• Samsung Rescues Data-Saving Privacy App Opera Max and Relaunches it as Samsung Max

    Samsung has rescued Opera Software's Opera Max data-saving, privacy-protecting Android app from oblivion and relaunched it today as Samsung Max. From a report: Norwegian tech company Opera, which first became known for its desktop browser when it launched in 1995, has offered mobile browser apps across various platforms for years. But in 2014, it launched the standalone Opera Max app for Android, designed to get its users more bang from their data plan, along with some VPN-like features. The app
  • MyDigitalSSD SBX NVMe SSD Review

    MyDigitalSSD is the first out of the gate with a retail Phison E80-powered SSD. The SBX is the entry-level successor to the popular BPX and brings more performance to the table.
  • 'Automating Jobs Is How Society Makes Progress'

    An anonymous reader quotes a report from Quartz, written by Per Bylund, assistant professor at Oklahoma State University: Analysts discuss the automation of jobs as if robots are rising from the sea like Godzilla, rampaging through the Tokyo of stable employment, and leaving only chaos in their wake. According to data from PWC, 38% of jobs in the U.S. could become automated by the early 2030s. Meanwhile, a report from Ball State University's Center for Business and Economic Research warned that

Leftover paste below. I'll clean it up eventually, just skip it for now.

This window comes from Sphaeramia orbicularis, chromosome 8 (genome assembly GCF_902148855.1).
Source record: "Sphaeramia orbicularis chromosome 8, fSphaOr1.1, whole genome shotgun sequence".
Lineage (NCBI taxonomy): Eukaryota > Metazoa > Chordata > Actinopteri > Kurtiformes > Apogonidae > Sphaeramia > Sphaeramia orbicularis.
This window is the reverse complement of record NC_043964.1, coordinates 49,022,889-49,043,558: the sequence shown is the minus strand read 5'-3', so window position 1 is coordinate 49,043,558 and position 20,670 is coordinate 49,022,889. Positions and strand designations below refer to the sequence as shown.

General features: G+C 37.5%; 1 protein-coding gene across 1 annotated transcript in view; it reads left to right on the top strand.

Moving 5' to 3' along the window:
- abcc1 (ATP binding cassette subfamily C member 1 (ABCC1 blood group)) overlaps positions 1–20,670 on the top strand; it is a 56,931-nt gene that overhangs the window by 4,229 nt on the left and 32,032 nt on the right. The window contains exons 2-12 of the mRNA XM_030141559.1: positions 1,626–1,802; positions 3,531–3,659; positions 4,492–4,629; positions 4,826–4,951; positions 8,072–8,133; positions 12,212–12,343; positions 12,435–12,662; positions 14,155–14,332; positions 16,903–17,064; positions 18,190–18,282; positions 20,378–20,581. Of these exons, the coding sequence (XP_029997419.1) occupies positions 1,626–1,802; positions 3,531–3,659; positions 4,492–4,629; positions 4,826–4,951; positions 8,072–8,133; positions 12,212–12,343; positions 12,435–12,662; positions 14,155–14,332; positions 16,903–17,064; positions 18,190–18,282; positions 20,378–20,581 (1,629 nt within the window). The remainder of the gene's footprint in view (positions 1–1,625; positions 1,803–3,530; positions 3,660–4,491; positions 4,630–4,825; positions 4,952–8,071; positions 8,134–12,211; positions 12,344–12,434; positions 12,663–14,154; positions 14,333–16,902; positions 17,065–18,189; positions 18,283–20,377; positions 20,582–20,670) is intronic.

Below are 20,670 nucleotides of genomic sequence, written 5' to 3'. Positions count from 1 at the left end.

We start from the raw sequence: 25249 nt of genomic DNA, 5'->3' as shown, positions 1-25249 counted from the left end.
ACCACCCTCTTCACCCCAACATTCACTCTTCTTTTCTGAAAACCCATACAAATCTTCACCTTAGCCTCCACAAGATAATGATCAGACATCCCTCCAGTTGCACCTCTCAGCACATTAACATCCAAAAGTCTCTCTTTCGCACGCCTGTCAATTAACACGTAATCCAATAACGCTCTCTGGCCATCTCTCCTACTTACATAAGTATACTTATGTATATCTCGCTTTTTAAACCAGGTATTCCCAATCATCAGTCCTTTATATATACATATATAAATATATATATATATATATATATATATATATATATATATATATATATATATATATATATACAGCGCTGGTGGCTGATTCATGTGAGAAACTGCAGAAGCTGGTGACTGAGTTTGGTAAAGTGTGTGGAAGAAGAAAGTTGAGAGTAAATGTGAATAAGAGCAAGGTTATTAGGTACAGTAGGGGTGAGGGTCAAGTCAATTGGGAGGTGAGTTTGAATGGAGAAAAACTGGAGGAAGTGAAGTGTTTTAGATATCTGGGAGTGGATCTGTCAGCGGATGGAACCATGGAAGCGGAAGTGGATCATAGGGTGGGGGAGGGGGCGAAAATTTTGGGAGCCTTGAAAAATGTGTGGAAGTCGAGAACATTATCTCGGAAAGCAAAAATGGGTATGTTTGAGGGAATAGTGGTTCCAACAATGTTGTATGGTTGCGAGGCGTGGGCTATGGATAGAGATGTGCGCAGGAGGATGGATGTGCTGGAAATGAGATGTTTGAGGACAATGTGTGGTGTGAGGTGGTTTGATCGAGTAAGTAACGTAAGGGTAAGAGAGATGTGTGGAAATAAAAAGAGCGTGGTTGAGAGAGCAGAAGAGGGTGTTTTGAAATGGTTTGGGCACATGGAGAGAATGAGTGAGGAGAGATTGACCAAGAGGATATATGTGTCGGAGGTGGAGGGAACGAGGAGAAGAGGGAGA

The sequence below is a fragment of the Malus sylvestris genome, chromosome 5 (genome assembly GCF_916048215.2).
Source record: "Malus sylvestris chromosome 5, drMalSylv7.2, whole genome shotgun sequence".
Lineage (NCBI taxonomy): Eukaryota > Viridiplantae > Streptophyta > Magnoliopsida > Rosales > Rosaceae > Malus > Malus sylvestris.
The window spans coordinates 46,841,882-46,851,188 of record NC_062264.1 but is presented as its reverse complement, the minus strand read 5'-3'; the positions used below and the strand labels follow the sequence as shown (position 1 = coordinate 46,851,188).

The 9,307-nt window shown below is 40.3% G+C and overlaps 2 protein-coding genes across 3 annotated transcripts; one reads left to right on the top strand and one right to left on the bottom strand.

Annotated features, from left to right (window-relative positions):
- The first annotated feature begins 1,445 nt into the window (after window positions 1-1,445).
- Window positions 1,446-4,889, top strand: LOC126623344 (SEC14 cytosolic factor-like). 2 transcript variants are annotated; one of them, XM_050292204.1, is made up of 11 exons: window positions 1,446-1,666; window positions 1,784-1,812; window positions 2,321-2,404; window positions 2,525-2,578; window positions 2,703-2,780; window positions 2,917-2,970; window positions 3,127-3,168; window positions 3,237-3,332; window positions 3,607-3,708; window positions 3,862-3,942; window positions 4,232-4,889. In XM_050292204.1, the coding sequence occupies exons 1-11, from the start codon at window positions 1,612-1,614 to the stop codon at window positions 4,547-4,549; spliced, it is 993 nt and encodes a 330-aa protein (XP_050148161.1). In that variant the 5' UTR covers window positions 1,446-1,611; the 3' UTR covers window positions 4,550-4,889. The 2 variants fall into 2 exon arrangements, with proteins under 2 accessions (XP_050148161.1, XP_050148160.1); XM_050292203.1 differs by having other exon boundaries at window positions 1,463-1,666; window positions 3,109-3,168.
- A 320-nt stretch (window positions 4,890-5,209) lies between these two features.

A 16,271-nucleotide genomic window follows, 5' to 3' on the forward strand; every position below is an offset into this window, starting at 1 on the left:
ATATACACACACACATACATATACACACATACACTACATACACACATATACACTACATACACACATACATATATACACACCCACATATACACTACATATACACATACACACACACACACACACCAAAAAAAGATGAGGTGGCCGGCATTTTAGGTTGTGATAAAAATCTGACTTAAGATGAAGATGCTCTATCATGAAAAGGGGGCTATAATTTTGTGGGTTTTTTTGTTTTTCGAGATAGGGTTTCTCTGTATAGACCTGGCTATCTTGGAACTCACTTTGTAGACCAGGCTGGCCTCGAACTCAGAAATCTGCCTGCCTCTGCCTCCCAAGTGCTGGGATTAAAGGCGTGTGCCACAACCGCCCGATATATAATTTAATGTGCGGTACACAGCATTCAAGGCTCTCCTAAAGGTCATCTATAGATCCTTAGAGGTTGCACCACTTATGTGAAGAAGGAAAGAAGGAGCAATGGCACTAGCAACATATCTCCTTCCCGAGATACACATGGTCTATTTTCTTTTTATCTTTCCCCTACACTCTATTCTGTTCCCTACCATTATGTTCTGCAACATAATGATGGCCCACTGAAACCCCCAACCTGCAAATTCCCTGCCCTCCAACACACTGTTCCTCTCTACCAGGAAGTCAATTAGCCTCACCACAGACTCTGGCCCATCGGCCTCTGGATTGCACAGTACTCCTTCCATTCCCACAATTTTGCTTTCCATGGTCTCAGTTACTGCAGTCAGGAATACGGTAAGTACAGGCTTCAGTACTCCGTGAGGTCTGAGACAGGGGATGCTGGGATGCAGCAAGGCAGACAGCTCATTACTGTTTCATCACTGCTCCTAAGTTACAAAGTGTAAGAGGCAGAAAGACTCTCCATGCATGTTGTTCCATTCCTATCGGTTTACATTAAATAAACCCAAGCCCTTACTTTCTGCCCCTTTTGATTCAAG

• Major New Study Confirms Antidepressants Really Do Work

    According to authors of a groundbreaking study, antidepressants really do work in treating depression, though some are more effective than others. "Millions more people around the world should be prescribed pills or offered talking therapies, which work equally well for moderate to severe depression, say the doctors, noting that just one in six people receive proper treatment in the rich world -- and one in 27 in the developing world," reports The Guardian. From the report: "Antidepressants are